Organ transplant patients, an immunosuppressed population, are at high risk for developing squamous cell carcinoma (SCC) that arise from preneoplastic areas of epidermal dysplasia called actinic keratoses (AK). Early treatment of AK is critical to prevent progression to invasive SCC, but current treatments are largely ineffective, so that invasive and metastatic SCC occur frequently in these patients. Photodynamic therapy (PDT) is a modality that combines topical prodrugs, either aminolevulinic acid (ALA) or its methyl ester (mALA), which are selectively taken up by tumor cells and metabolically converted to protoporphyrin IX (PpIX). PpIX is a photosensitizer that absorbs visible light;illumination of preneoplastic cells containing high PpIX levels causes selective cell killing. PDT is an attractive modality because it treats a large surface area, is noninvasive, and is now considered superior to most other standard treatments for AK, including topical 5- fluorouracil cream (5FU). Yet in transplant patients, even PDT remains unsatisfactory, with recurrence rates for AK of 20-40% at 1 year post-therapy. The current proposal will test the hypothesis that PDT efficacy can be improved by combining PDT with a short (6-day) pretreatment regimen of topical 5-FU. Our preclinical animal studies showed that a short-contact 5-FU regimen can stimulate a 3-fold increase in PpIX levels in skin tumors in mice. We propose to test the hypothesis that 5-FU/PDT combination therapy will enhance PpIX levels in AK lesions in humans, and may prove more effective for treatment and prevention of AK, than PDT alone. This pilot study will enroll 40 subjects. One group of 20 subjects will be solid organ transplant recipients (status-post kidney or liver transplantation) with 4 or more AK lesions on the face or scalp. The second group will consist of 20 normal controls (non-transplant individuals with 4 or more AK), similarly treated, to control for effects of immunosuppression. Biochemical changes in PpIX levels (primary endpoint) and indicators of clinical effectiveness in terms of lesion resolution, lesion recurrence, and changes in biomarkers in skin and blood (secondary endpoints) will be examined in this exploratory study. Patients will be randomized to receive topical 5-FU pretreatment (daily for 6 days) on one side, and no pretreatment on the contralateral side. On day 7, levels of PpIX in lesions will be measured using fluorimetric monitoring: (i) before mALA application;(ii) at 3 hr after mALA application;and (iii) immediately after exposure to therapeutic light (37 J/cm2 of red light). Patients will be followed every 3 months for 1 year after PDT to determine AK clearance and AK incidence. In summary, Aim 1 will test whether 5-FU pretreatment can selectively increase photosensitizer (PpIX) produced within AK lesions.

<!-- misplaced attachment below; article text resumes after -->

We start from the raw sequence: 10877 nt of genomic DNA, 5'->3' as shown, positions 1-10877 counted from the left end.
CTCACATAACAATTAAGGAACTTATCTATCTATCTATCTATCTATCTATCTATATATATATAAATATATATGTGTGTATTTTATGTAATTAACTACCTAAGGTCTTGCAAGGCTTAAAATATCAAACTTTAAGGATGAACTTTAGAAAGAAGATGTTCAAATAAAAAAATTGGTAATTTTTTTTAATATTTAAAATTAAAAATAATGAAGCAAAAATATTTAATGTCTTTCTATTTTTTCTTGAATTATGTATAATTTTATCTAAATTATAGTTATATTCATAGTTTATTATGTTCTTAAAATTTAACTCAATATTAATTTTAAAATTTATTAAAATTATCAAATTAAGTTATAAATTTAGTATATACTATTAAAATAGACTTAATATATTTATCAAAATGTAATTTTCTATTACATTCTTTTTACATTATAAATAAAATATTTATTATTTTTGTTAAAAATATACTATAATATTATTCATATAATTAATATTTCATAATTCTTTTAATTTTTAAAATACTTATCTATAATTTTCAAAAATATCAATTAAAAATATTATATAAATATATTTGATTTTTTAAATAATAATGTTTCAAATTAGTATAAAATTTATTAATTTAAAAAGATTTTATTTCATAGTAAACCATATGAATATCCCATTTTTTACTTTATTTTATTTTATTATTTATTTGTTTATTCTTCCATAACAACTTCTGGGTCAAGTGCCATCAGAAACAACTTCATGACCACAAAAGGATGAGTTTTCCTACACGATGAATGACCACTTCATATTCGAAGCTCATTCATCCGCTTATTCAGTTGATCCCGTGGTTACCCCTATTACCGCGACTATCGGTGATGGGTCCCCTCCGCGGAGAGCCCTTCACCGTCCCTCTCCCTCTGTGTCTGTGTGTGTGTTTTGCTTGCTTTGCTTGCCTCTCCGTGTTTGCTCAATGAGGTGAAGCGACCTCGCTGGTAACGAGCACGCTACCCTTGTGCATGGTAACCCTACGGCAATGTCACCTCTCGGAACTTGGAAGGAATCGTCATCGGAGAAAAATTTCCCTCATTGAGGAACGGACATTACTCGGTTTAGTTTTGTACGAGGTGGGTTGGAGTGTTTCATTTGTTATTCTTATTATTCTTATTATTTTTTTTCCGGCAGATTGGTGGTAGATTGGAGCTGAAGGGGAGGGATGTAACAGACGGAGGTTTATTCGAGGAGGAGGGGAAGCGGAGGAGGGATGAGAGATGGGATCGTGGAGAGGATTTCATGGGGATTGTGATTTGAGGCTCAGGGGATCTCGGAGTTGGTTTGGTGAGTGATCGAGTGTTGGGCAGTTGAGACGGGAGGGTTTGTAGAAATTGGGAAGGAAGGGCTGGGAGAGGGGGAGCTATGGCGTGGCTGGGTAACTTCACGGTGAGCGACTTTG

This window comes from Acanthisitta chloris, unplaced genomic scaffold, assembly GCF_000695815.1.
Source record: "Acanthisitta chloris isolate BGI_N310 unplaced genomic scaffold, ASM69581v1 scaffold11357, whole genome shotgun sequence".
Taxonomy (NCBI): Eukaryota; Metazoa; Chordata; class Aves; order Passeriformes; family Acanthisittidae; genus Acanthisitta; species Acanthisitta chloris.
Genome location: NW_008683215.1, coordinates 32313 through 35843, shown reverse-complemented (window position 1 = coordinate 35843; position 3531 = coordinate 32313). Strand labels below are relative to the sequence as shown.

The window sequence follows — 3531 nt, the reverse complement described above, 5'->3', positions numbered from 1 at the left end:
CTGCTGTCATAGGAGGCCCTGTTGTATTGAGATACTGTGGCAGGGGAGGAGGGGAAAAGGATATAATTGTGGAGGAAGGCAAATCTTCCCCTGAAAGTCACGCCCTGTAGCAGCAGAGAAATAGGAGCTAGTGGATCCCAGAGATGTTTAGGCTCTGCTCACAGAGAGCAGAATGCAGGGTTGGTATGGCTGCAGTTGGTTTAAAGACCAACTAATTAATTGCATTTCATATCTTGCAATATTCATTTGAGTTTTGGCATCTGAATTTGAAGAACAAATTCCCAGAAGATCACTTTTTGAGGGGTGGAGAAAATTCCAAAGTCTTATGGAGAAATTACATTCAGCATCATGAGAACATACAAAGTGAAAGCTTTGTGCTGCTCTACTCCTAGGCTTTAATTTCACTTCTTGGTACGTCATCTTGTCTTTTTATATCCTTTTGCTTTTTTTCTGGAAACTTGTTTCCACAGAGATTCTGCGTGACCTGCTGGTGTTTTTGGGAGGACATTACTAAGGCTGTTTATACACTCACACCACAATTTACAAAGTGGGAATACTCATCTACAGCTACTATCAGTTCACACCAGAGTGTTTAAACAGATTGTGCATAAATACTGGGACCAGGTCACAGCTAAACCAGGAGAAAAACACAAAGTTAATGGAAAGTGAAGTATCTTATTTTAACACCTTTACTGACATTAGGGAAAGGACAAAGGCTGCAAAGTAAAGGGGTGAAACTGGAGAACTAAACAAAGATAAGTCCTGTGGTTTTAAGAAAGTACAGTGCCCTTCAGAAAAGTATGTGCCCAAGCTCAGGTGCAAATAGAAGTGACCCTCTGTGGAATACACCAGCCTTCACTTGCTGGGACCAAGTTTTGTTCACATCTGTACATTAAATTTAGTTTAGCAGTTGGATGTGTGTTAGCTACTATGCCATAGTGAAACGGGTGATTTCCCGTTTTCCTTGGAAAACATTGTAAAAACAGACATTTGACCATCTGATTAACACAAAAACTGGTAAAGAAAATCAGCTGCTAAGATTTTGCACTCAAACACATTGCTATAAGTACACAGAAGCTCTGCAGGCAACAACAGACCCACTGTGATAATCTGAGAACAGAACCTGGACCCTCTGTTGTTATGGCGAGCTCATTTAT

Aim 2 will test the 5-FU/PDT combination regimen in terms of clinical safety and efficacy, and usefulness of predictive biomarkers. This study will provide potential benefits to public health by establishing proof-of-principle for a therapeutic regimen that may substantially delay the onset of skin cancers in organ transplant recipients, a high-risk population for whom no effective option is currently available.
Patients with solid organ transplants (a kidney transplant, for example), develop squamous cell carcinoma (SCC) of the skin at a very high rate as a consequence of the immune-suppressing drugs that are used to prevent transplant rejection;many subsequently die from these invasive cancers. SCC arises from precancerous lesions called actinic keratoses (AK), so that an effective therapy for AK should help to prevent progression to full-blown SCC. This study will provide potential benefits to public health by establishing proof-of-principle for an effective therapeutic regimen that could substantially delay the onset of skin cancers in organ transplant recipients, a high-risk population for whom no effective option is currently available.